For readers who might be wondering about what kind of system I am using to do my listening, I should probably point out that I do a LOT of music listening and employ a variety of means to do so in a variety of environments, as I would imagine many music lovers also do. Starting at the more grandiose end of the scale, the system in which I do my most serious listening comprises an Onkyo C-7030 CD player, Legacy Audio StreamLine preamplifier, Legacy Audio PowerBloc2 amplifier, and a pair of Legacy Audio Focus SE speakers augmented by a Legacy Point One subwoofer. I also do a lot of listening while driving in my 2016 Acura RDX with its nice-sounding ELS Studio sound system through which I play CDs (the ones I especially like I rip to the Acura's hard drive so that I can listen to them whenever I want) or stream music through the system using my LG G7 ThinQ cell phone, which features surprisingly sophisticated audio circuitry. For more casual listening at home when I am not in my listening room, I often stream music through the phone into a Vizio soundbar system that has remarkably nice sound for such a diminutive physical presence. And finally, at the least grandiose end of the scale, I have an Ultimate Ears Wonderboom Bluetooth speaker for those occasions where I am somewhere by myself without a sound system but in desperate need of a musical fix. I just can't imagine life without music and I am humbly grateful for the technology that enables us to enjoy it in so many wonderful ways.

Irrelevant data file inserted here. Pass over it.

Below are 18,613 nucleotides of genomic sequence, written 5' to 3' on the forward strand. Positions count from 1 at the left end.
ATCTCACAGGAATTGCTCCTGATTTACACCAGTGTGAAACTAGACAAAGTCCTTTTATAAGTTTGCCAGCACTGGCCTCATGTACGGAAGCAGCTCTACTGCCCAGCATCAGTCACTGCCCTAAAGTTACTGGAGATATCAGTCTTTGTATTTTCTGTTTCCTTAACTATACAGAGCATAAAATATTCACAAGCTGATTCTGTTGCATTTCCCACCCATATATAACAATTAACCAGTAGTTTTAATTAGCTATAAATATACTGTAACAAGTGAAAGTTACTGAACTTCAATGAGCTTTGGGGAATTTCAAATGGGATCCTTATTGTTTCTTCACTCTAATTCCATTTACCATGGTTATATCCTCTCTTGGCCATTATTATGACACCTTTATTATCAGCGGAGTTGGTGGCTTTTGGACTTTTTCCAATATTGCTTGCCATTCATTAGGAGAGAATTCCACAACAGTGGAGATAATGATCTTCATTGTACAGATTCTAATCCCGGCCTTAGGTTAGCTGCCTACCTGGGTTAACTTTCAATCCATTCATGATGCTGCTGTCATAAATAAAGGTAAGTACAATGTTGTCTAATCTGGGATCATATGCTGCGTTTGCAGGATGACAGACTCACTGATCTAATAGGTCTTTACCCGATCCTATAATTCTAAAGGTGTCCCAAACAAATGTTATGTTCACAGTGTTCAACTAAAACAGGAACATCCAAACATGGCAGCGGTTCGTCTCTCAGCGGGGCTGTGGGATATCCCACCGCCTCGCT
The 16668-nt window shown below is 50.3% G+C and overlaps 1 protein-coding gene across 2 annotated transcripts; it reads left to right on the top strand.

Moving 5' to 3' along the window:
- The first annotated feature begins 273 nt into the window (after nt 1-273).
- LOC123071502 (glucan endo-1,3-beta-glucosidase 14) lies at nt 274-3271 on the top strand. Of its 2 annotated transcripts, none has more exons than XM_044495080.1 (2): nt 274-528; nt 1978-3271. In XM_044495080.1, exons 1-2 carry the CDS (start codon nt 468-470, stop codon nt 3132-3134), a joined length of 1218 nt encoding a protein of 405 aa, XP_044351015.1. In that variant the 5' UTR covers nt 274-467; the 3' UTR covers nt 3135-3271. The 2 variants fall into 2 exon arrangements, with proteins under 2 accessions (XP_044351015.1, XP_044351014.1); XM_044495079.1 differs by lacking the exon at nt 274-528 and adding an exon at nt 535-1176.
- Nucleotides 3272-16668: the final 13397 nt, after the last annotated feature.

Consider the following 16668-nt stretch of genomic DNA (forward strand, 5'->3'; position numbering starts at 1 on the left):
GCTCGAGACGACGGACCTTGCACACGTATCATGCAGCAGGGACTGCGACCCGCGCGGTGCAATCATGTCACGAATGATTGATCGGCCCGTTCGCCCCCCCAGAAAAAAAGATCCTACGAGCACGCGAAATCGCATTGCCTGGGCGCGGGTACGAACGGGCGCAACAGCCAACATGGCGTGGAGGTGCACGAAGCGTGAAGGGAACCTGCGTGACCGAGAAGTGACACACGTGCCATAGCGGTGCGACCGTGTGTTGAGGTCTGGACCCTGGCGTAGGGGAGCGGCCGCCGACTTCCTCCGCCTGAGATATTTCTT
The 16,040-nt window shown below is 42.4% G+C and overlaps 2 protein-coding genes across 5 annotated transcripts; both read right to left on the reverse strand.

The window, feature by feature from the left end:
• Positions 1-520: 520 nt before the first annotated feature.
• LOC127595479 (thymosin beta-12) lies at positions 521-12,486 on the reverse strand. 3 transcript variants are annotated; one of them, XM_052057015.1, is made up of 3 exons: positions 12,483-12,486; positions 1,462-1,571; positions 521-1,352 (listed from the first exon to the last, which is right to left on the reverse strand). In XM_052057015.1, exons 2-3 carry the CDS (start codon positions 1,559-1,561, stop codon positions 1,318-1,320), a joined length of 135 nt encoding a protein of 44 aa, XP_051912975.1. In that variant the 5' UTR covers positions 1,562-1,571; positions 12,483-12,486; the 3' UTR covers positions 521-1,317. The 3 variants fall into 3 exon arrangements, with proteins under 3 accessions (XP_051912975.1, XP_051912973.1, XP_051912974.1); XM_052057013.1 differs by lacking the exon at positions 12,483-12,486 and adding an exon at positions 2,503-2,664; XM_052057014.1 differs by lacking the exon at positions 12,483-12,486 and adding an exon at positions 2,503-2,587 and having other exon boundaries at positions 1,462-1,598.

Bryan Geyer, Technical Analyst
I initially embraced classical music in 1954 when I mistuned my car radio and heard the Heifetz recording of Mendelssohn's Violin Concerto. That inspired me to board the new "hi-fi" DIY bandwagon. In 1957 I joined one of the pioneer semiconductor makers and spent the next 32 years marketing transistors and microcircuits to military contractors. Home audio DIY projects remained a personal passion until 1989 when we created our own new photography equipment company. I later (2012) revived my interest in two channel audio when we "downsized" our life and determined that mini-monitors + paired subwoofers were a great way to mate fine music with the space constraints of condo living.
Visitors that view my technical papers on this site may wonder why they appear here, rather than on a site that features audio equipment reviews. My reason is that I tried the latter, and prefer to publish for people who actually want to listen to music; not to equipment. My focus is in describing what's technically beneficial to assure that the sound of the system will accurately replicate the source input signal (i. e. exhibit high accuracy) without inordinate cost and complexity. Conversely, most of the audiophiles of today strive to achieve sound that's euphonic, i.e. be personally satisfying. In essence, audiophiles seek sound that's consistent with their desire; the music is simply a test signal.
It is the goal of Classical Candor to promote the enjoyment of classical music. Other forms of music come and go--minuets, waltzes, ragtime, blues, jazz, bebop, country-western, rock-'n'-roll, heavy metal, rap, and the rest--but classical music has been around for hundreds of years and will continue to be around for hundreds more. It's no accident that every major city in the world has one or more symphony orchestras.
When I was young, I heard it said that only intellectuals could appreciate classical music, that it required dedicated concentration to appreciate. Nonsense. I'm no intellectual, and I've always loved classical music. Anyone who's ever seen and enjoyed Disney's Fantasia or a Looney Tunes cartoon playing Rossini's William Tell Overture or Liszt's Hungarian Rhapsody No. 2 can attest to the power and joy of classical music, and that's just about everybody.
So, if Classical Candor can expand one's awareness of classical music and bring more joy to one's life, more power to it. It's done its job. --John J. Puccio